On Sunday, Hillary Clinton took questions from an Iowa audience and got into a spat with a would-be supporter over her vote to declare Iran’s army a supporter of terrorism. The audience member compared the vote to her vote to authorize the use of force in Iraq and asked why she hadn’t “learned from your past mistakes.” Clinton then accused the man of being a plant, saying of the question, “somebody obviously sent it to you.” On Monday, Hillary took no questions at any of her four major events scattered throughout the state.
This morning, her spokesman, Jay Carson, responded to speculation that the Iran exchange had caused the campaign to clamp down on audience interaction. The events yesterday “were rallies,” he explained, saying that “at some events we take questions, at some we don’t,” and that some situations are appropriate for questions, others aren’t. (The difference between a “rally” and an event where questions are “appropriate” maybe tone, but not content: The senator gave essentially the same speech Sunday as she did Monday.) Asked if the senator would take questions today — she is unveiling a proposal for a “universal 401K” — Carson said she would take question at the two events following her policy speech, but not this morning. (Mocking what he characterized as the press’ new-found concern over the issue, a staffer later joked that Adam Nagourney must be the “most powerful man in journalism.”)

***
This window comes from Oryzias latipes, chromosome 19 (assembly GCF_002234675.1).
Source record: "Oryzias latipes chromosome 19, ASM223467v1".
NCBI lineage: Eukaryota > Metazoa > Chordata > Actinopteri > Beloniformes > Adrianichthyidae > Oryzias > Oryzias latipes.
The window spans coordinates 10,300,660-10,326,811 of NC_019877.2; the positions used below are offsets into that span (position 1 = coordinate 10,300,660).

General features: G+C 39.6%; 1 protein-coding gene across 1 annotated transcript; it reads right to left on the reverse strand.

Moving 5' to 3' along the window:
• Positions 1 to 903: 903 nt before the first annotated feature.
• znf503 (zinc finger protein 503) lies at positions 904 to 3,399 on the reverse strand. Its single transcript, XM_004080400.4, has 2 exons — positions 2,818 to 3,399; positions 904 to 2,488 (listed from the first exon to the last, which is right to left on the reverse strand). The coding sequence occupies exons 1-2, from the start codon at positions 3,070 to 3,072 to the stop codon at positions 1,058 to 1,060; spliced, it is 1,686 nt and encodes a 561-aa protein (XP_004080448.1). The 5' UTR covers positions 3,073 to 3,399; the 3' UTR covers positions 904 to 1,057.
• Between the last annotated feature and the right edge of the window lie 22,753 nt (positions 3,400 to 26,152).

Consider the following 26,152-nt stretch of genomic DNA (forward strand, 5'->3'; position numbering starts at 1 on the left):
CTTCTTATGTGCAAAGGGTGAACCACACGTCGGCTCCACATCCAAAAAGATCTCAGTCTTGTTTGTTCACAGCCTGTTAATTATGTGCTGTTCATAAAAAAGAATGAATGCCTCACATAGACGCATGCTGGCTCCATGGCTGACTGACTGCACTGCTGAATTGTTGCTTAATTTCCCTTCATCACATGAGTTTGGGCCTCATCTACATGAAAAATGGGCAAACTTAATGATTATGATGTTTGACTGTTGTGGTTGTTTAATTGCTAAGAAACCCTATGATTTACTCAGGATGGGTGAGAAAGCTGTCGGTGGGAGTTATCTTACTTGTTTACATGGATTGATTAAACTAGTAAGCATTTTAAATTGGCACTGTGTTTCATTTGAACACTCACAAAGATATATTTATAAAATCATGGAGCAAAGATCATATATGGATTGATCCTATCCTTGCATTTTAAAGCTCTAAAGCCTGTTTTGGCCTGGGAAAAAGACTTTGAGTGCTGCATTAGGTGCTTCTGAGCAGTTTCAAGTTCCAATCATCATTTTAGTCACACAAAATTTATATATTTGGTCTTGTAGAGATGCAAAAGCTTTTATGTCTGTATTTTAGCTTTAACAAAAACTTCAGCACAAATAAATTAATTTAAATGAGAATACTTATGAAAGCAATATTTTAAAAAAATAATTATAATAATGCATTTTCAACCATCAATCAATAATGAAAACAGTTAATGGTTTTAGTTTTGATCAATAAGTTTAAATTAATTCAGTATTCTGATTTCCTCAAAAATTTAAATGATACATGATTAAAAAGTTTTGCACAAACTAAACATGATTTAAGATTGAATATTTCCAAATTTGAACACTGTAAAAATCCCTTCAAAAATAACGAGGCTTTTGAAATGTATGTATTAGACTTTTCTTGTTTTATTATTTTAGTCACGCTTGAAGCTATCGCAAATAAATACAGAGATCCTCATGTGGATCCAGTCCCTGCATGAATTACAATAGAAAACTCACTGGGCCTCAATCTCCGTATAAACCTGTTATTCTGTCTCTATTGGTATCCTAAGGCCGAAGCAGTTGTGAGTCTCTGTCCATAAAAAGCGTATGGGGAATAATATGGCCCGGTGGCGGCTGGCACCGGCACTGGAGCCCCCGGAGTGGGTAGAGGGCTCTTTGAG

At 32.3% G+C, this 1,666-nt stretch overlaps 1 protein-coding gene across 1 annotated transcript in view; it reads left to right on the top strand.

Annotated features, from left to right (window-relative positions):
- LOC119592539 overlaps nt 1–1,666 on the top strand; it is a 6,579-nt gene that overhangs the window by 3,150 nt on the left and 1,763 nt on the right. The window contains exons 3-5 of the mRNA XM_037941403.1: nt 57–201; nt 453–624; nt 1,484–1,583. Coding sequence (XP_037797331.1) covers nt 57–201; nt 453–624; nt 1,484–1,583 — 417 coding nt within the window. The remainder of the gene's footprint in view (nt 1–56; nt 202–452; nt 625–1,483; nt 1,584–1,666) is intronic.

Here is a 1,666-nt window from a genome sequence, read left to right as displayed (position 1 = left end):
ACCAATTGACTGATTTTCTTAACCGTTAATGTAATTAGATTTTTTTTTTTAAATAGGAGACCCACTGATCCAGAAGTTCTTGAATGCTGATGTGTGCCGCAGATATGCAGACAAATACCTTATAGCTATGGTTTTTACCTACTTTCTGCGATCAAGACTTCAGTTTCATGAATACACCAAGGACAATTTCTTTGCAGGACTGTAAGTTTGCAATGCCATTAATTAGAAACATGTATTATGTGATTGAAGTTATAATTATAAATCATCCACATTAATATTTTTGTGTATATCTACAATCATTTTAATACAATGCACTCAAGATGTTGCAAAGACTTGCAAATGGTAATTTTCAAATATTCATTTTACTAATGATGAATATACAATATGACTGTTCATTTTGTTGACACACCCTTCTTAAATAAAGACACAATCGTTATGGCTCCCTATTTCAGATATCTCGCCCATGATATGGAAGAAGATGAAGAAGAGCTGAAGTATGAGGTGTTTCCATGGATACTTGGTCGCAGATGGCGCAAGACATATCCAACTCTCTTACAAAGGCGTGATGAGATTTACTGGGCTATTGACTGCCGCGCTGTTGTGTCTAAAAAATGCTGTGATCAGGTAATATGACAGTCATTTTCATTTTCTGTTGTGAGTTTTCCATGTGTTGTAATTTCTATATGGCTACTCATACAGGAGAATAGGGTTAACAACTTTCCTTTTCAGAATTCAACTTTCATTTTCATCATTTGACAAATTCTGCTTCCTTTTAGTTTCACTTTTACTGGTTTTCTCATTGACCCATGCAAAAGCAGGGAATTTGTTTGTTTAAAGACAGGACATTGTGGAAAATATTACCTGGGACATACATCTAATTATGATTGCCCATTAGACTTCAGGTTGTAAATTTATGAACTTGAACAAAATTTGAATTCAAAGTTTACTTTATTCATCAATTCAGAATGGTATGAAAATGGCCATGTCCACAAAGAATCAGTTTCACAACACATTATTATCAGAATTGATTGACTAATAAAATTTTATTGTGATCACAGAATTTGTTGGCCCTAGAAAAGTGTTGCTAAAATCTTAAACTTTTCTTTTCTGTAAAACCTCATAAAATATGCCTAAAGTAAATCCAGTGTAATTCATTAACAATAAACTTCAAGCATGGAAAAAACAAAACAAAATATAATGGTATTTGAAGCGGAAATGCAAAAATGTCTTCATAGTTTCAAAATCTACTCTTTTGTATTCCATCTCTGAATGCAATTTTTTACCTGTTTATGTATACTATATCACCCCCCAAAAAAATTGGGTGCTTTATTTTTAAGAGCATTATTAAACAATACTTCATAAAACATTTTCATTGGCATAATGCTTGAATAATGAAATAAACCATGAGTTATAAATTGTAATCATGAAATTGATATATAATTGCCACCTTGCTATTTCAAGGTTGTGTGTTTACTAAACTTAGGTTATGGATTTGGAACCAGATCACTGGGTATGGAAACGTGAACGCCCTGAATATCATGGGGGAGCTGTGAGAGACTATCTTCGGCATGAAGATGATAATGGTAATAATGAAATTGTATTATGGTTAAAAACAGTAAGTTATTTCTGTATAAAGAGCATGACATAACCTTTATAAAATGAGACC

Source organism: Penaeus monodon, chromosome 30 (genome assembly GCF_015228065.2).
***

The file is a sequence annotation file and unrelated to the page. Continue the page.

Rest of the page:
UPDATE: Hillary JUST announced that she would, after her speech, be “throwing it open to the audience” after all. Adam Nagourney is, indeed, the most powerful man in journalism.
UPDATE: The vote is controversial — she’s been dinged on it by Biden, Richardson, Dodd, Edwards, and Obama (and Gravel!) — because it could be interpreted as a step towards allowing Bush to start a war with Iran; hence the parallel made by the questioner to her Iraq vote.